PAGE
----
BGS news


06/10/2016 By BGS Press

The overturning of Lancashire County Council’s rejection for permission to drill for shale gas means that it’s possible that shale gas may be extracted commercially in the area.

The British Geological Survey (BGS) has started studies of geological conditions in the north-west before hydraulic fracturing takes place. Through the Environmental Baseline Monitoring (EBM) Survey, the BGS and partners are studying baseline conditions of groundwater, seismicity, air quality, soil gas and radon. The purpose of the EBM is to establish if changes that occur can be linked to hydraulic fracturing and will continue during any operational extraction and after completion.

In a separate study BGS has calculated the underground vertical separation between aquifers that carry potable water and prospective shale gas layers in a series of aquifer-shale separation maps intended for the guidance of planners, policy makers and shale gas exploration companies.

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“Britain will need a cautious approach to shale gas development if commercial amounts of gas are found”

“Regulation has to listen to the science and ensure that engineering is up to the job and that spills and leaks don’t occur.”

“Overall shale gas (and natural gas generally) could provide a lower carbon fossil fuel then coal when burnt in power stations, and could provide back up for the intermittency of renewables. But its exploitation must be done to very high levels of environmental assurance.

“The science being done right now will provide regulators and government with the evidence they need to achieve that environmental assurance.”


The science exploring links between shale gas extraction, groundwater contamination and greenhouse gas emissions is more mature than ever, with many peer-reviewed published scientific studies offering insights.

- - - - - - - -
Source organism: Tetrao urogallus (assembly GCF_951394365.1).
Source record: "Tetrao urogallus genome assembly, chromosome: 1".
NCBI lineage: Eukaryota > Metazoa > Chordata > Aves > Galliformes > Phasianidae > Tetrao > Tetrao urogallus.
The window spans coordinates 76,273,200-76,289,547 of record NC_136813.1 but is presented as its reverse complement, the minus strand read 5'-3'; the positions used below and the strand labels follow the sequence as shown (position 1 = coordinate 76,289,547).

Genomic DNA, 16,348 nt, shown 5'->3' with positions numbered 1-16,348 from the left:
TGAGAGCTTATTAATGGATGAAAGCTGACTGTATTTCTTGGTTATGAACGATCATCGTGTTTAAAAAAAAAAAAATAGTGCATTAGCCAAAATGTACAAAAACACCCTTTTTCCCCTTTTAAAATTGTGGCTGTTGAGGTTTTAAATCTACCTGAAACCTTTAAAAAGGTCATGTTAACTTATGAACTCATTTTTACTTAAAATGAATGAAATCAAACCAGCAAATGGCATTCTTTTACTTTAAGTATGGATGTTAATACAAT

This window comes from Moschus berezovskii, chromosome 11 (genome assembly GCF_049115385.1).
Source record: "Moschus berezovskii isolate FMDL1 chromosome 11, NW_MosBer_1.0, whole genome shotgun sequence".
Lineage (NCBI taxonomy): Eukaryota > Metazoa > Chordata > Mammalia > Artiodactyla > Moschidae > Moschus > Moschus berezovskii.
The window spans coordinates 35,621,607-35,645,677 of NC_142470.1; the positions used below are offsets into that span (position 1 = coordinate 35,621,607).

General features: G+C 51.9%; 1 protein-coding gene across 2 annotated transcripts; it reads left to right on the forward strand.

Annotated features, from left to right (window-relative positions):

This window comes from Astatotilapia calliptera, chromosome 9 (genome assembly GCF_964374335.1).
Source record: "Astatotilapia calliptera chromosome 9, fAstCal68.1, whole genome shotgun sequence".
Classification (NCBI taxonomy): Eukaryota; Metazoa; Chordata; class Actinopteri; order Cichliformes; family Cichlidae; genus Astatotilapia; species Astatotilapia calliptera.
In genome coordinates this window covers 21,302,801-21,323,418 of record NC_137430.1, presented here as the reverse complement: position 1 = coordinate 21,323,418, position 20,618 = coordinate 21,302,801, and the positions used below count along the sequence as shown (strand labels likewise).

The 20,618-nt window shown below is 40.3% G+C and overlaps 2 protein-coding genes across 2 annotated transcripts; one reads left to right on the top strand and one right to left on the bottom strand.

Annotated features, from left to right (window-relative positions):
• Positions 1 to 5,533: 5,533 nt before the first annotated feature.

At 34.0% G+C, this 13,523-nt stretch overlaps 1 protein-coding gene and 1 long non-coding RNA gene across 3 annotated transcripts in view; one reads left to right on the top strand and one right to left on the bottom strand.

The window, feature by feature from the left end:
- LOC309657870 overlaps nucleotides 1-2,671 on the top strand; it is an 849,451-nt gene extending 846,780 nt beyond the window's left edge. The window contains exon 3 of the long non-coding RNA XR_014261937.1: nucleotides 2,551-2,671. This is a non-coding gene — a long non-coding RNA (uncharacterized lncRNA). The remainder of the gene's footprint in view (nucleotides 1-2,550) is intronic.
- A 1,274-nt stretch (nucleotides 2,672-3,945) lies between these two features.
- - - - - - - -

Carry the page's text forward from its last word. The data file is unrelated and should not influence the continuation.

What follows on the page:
The most important scientific studies come from North America where there is a mature shale gas industry allowing lots of data to be collected on real operations.

At least two peer-reviewed papers by groundwater experts representing studies of groundwater in Pennsylvania close to hydraulic fracturing of shale have reported contamination by natural gas of shallow water wells.

The first of these, by Osborn and colleagues in 2011, described high concentrations of methane from water wells close to active hydraulic fracturing sites and used the chemical composition of the methane to show that it was thermogenic rather than biogenic, and so likely to have come from shale rather than shallow biological action.

The study was later criticised for the rather small amount of supporting data, and for the lack of baseline data on how much methane naturally occurs in water wells in Pennsylvania. The same group of scientists (a paper by Jackson and colleagues in 2013) working on the same area in Pennsylvania showed statistically significant evidence from a larger number of data points that water wells within 1km of hydraulic fracturing wells contained high levels of stray methane.

Other workers (for example Molofsky and colleagues in papers in 2013 and 2011 showed that the methane – though clearly thermogenic shale gas – probably emanated from shale layers above the hydraulically fractured layer (the Marcellus shale) suggesting that hydraulic fracturing was not the direct cause of stray gas, but that leaking or faulty production wells were.